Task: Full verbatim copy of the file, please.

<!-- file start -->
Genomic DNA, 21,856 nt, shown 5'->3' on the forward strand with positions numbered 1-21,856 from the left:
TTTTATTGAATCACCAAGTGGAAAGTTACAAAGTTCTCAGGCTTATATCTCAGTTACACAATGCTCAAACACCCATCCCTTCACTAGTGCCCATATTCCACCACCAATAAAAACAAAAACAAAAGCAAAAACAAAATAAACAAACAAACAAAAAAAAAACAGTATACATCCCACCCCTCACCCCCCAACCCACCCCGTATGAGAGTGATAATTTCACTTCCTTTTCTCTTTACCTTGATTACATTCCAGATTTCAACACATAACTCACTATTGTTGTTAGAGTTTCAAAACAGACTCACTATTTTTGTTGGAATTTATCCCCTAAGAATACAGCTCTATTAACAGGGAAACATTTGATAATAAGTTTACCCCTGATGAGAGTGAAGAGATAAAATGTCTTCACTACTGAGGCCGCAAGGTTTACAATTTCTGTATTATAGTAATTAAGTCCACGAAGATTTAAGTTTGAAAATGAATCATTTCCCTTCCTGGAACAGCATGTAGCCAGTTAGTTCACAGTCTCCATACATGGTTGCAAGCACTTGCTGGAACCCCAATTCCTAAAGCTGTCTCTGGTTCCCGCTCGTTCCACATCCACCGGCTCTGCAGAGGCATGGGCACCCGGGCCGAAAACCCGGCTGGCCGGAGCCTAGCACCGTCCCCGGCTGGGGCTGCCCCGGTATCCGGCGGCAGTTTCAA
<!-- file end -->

Genomic DNA, 21,856 nt, shown 5'->3' on the forward strand with positions numbered 1-21,856 from the left:
TTTTATTGAATCACCAAGTGGAAAGTTACAAAGTTCTCAGGCTTATATCTCAGTTACACAATGCTCAAACACCCATCCCTTCACTAGTGCCCATATTCCACCACCAATAAAAACAAAAACAAAAGCAAAAACAAAATAAACAAACAAACAAAAAAAAAACAGTATACATCCCACCCCTCACCCCCCAACCCACCCCGTATGAGAGTGATAATTTCACTTCCTTTTCTCTTTACCTTGATTACATTCCAGATTTCAACACATAACTCACTATTGTTGTTAGAGTTTCAAAACAGACTCACTATTTTTGTTGGAATTTATCCCCTAAGAATACAGCTCTATTAACAGGGAAACATTTGATAATAAGTTTACCCCTGATGAGAGTGAAGAGATAAAATGTCTTCACTACTGAGGCCGCAAGGTTTACAATTTCTGTATTATAGTAATTAAGTCCACGAAGATTTAAGTTTGAAAATGAATCATTTCCCTTCCTGGAACAGCATGTAGCCAGTTAGTTCACAGTCTCCATACATGGTTGCAAGCACTTGCTGGAACCCCAATTCCTAAAGCTGTCTCTGGTTCCCGCTCGTTCCACATCCACCGGCTCTGCAGAGGCATGGGCACCCGGGCCGAAAACCCGGCTGGCCGGAGCCTAGCACCGTCCCCGGCTGGGGCTGCCCCGGTATCCGGCGGCAGTTTCAA